A Simple Practice That Boosts Your Mood

It’s no secret that life can be challenging. Place two different people in the exact same scenario and I guarantee that they will have different struggles.

Our experiences are shaped by our personal perception each moment. A positive or negative feeling is possible to find in every experience. Of course everyone’s perception is molded by various factors like, childhood, past interactions, biological make-up, etc. But the exciting thing here is, although we can’t always control an event that has occurred, we absolutely can control how we choose to perceive it.

Achieving and sustaining health has to go deeper than the gym and even a healthy diet. Nourishing our minds is just as important. Leaving our minds unattended allows the Ego to run around like a child that just whipped off their dirty diaper. Exactly, not the best situation. Just like a toddler the ego needs to be taken care of, or you’ll end up with crap smeared all over your walls. Well really, it leaves us further away from our authentic self and leaves us closed off to experiencing the beautiful gifts that life as a human has to offer.

There are so many ways that we can address our mental and emotional health and one simple way is by practicing gratitude. Incorporating a daily gratitude practice has really helped my overall happiness and ability to heal. It has become such a recognized practice that it has been backed by research many times over, and the research continues still. Current research suggest that adopting a gratitude practice can,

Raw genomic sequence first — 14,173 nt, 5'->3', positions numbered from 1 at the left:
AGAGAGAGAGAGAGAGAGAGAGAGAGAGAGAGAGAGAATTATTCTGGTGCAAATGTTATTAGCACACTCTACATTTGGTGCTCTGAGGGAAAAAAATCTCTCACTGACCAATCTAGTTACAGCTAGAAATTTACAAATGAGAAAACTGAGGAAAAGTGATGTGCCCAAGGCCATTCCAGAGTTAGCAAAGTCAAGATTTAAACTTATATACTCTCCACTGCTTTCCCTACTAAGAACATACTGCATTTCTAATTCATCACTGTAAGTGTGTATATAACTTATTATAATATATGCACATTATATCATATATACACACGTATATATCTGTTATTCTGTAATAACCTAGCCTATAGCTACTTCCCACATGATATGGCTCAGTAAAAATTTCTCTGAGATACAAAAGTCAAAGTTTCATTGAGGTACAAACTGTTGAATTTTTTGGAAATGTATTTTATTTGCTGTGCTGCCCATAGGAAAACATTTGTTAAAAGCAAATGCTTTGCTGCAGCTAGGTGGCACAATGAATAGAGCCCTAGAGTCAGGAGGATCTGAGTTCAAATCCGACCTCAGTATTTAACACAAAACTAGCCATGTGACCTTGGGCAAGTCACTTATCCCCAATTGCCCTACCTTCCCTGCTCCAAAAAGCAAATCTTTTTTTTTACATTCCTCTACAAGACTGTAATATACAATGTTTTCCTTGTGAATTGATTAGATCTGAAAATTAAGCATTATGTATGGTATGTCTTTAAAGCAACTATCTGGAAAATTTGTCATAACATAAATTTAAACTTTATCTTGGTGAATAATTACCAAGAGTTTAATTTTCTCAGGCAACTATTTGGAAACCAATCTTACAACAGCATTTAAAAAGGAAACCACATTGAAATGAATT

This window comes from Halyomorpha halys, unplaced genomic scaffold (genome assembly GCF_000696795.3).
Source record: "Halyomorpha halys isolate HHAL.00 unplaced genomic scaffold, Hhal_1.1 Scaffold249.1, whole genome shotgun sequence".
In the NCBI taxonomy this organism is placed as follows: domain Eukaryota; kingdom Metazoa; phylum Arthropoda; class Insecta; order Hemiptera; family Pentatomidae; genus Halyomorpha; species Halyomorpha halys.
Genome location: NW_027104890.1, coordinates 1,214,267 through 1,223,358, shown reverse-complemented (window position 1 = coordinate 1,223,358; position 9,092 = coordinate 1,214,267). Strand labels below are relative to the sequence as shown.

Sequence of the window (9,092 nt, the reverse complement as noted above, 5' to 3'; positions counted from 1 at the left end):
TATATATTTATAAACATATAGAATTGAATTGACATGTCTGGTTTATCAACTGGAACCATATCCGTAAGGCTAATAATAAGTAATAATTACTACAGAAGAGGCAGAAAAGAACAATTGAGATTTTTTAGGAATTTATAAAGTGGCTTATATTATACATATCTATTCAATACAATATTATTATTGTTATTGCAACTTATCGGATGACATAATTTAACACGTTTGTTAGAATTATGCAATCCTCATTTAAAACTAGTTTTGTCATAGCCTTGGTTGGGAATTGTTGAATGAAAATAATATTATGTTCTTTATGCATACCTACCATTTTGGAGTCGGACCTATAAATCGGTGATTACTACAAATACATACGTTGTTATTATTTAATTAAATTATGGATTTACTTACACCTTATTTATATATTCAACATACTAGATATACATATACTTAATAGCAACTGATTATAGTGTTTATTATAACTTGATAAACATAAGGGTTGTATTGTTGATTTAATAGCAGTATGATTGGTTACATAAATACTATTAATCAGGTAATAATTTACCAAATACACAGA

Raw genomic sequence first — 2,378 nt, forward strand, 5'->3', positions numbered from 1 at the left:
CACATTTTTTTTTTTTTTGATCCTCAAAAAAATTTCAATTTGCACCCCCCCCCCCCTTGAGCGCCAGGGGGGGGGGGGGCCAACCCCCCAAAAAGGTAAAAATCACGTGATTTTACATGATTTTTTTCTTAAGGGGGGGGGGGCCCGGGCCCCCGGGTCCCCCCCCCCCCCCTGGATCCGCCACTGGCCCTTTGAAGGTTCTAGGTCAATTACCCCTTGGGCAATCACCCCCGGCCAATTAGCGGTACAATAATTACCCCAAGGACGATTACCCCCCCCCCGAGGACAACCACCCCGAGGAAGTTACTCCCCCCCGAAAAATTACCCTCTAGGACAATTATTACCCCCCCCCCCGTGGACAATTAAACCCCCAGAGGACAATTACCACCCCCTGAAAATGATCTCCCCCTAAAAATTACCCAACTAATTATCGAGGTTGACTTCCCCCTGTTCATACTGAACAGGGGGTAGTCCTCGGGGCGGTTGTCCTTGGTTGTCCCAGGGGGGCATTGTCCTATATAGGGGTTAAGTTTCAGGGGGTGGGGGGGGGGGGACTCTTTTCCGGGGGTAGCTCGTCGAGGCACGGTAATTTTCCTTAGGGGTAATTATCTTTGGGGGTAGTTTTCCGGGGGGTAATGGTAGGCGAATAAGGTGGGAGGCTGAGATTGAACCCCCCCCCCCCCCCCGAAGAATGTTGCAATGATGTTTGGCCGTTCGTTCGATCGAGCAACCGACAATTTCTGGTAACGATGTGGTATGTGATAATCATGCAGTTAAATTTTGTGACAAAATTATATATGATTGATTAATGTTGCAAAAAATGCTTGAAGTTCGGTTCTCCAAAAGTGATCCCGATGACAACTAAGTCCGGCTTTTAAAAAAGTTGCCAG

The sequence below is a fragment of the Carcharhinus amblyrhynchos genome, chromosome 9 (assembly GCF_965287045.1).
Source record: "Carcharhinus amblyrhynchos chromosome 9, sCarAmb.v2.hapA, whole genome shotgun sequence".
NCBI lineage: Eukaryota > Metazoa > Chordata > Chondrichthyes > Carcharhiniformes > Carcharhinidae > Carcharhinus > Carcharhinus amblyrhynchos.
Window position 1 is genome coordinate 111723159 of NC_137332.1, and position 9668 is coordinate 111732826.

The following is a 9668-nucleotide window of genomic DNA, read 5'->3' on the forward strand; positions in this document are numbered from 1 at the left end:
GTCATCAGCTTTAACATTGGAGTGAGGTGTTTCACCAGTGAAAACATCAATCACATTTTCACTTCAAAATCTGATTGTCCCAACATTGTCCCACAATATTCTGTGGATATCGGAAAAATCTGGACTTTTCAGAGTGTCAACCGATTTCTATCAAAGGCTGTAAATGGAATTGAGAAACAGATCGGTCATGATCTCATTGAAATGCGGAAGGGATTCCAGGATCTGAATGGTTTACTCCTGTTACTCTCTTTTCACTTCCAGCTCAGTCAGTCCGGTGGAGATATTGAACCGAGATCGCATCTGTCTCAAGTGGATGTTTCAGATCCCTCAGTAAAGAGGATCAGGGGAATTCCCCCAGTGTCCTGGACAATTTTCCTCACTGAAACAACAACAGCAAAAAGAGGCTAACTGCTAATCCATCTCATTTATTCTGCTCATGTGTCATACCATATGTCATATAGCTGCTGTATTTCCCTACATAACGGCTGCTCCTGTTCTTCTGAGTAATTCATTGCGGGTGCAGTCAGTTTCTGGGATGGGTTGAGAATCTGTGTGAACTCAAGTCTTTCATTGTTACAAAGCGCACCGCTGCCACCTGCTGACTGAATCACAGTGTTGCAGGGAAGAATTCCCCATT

• Strengthen your immune system
  • Decrease aches and pains
  • Increase happiness
  • Improve sleep
  • Increase empathy and decrease aggression

(1) (2)

Here are some ways you can incorporate more gratitude into your everyday life,

  1. Start a gratitude journal. Keep a journal on your nightstand and before you go to bed write down all the things you were grateful for that day. Often by the end of the day we can feel drained and stressed, reflecting on the positive things can help shift those feelings. Going to bed with a positive mindset can help you sleep better and be prepared for the next day.
  2. Before going to bed verbally express what you are grateful for with your partner. This helps hold each other accountable and can be good bonding. Especially when your grateful for something your partner did, but you wouldn’t have said it otherwise.
  3. Keep a 365 day gratitude jar. On a little piece of paper write down something you are grateful for each day and add it to the jar. You can play Dumbledore with your container full of random moments to reflect on (but these ones are all uplifting).
  4. Tell at least one person a day thank you for______. or you are grateful that they_____.This can be a powerful practice because now you are also making someone else feel appreciated that will in turn also make you feel better.

I don’t think we need research to tell us that practicing gratitude is good for us. Challenge yourself to adopt this practice for a month and see how you feel. Remember it can be something big or small that you are grateful for. Today I’m grateful for beautiful fall leaves.

This blog pro­vides gen­eral infor­ma­tion and dis­cus­sion about med­i­cine, health and related sub­jects.  The words and other con­tent pro­vided in this blog, and in any linked mate­ri­als, are not intended and should not be con­strued as med­ical advice. If the reader or any other per­son has a med­ical con­cern, he or she should con­sult with an appropriately-licensed physi­cian or other health care workers. 


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